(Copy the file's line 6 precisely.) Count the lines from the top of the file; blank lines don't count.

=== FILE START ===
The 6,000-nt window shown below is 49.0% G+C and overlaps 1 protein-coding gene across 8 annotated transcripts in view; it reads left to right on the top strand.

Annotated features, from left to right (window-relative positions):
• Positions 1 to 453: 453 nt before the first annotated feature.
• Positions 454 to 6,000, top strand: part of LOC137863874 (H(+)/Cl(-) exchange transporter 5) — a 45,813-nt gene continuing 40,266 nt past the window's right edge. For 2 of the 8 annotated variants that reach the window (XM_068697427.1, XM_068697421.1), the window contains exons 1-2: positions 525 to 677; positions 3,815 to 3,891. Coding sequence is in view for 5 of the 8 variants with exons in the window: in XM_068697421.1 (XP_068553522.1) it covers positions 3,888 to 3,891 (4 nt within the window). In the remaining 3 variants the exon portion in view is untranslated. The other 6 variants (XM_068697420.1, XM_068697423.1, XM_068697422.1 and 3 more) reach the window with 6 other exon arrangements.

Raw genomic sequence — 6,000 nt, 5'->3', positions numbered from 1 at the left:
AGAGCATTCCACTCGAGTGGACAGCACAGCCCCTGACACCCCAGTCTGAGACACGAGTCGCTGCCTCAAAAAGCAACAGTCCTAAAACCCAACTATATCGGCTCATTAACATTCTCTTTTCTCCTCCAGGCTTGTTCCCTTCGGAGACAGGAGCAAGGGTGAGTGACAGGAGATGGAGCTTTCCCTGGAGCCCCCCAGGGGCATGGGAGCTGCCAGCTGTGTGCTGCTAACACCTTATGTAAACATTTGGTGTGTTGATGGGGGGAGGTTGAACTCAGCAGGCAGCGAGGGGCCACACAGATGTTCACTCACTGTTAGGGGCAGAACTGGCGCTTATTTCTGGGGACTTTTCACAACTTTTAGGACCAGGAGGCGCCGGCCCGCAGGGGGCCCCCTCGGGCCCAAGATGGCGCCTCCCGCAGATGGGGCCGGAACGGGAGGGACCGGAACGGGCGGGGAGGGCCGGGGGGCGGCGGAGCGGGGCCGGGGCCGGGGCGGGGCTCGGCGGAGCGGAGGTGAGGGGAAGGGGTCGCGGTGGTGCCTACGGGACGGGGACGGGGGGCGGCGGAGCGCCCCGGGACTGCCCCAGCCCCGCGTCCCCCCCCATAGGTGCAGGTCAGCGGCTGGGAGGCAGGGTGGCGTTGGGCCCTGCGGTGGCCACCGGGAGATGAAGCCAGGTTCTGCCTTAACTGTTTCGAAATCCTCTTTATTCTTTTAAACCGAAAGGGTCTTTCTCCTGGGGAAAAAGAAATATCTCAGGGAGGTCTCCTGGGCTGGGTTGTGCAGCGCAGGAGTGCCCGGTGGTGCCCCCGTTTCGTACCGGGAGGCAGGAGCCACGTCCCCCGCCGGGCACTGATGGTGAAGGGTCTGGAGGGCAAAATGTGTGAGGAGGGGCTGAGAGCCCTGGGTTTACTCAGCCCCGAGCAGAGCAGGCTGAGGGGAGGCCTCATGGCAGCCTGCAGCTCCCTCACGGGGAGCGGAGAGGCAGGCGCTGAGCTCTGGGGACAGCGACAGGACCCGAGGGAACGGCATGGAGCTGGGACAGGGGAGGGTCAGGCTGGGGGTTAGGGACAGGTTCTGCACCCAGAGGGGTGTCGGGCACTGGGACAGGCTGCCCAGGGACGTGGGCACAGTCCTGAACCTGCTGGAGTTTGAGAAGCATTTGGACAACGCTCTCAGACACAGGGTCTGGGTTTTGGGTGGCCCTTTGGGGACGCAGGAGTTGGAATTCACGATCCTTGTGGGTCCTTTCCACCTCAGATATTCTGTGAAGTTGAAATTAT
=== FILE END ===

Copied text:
AGAGCATTCCACTCGAGTGGACAGCACAGCCCCTGACACCCCAGTCTGAGACACGAGTCGCTGCCTCAAAAAGCAACAGTCCTAAAACCCAACTATATCGGCTCATTAACATTCTCTTTTCTCCTCCAGGCTTGTTCCCTTCGGAGACAGGAGCAAGGGTGAGTGACAGGAGATGGAGCTTTCCCTGGAGCCCCCCAGGGGCATGGGAGCTGCCAGCTGTGTGCTGCTAACACCTTATGTAAACATTTGGTGTGTTGATGGGGGGAGGTTGAACTCAGCAGGCAGCGAGGGGCCACACAGATGTTCACTCACTGTTAGGGGCAGAACTGGCGCTTATTTCTGGGGACTTTTCACAACTTTTAGGACCAGGAGGCGCCGGCCCGCAGGGGGCCCCCTCGGGCCCAAGATGGCGCCTCCCGCAGATGGGGCCGGAACGGGAGGGACCGGAACGGGCGGGGAGGGCCGGGGGGCGGCGGAGCGGGGCCGGGGCCGGGGCGGGGCTCGGCGGAGCGGAGGTGAGGGGAAGGGGTCGCGGTGGTGCCTACGGGACGGGGACGGGGGGCGGCGGAGCGCCCCGGGACTGCCCCAGCCCCGCGTCCCCCCCCATAGGTGCAGGTCAGCGGCTGGGAGGCAGGGTGGCGTTGGGCCCTGCGGTGGCCACCGGGAGATGAAGCCAGGTTCTGCCTTAACTGTTTCGAAATCCTCTTTATTCTTTTAAACCGAAAGGGTCTTTCTCCTGGGGAAAAAGAAATATCTCAGGGAGGTCTCCTGGGCTGGGTTGTGCAGCGCAGGAGTGCCCGGTGGTGCCCCCGTTTCGTACCGGGAGGCAGGAGCCACGTCCCCCGCCGGGCACTGATGGTGAAGGGTCTGGAGGGCAAAATGTGTGAGGAGGGGCTGAGAGCCCTGGGTTTACTCAGCCCCGAGCAGAGCAGGCTGAGGGGAGGCCTCATGGCAGCCTGCAGCTCCCTCACGGGGAGCGGAGAGGCAGGCGCTGAGCTCTGGGGACAGCGACAGGACCCGAGGGAACGGCATGGAGCTGGGACAGGGGAGGGTCAGGCTGGGGGTTAGGGACAGGTTCTGCACCCAGAGGGGTGTCGGGCACTGGGACAGGCTGCCCAGGGACGTGGGCACAGTCCTGAACCTGCTGGAGTTTGAGAAGCATTTGGACAACGCTCTCAGACACAGGGTCTGGGTTTTGGGTGGCCCTTTGGGGACGCAGGAGTTGGAATTCACGATCCTTGTGGGTCCTTTCCACCTCAGATATTCTGTGAAGTTGAAATTAT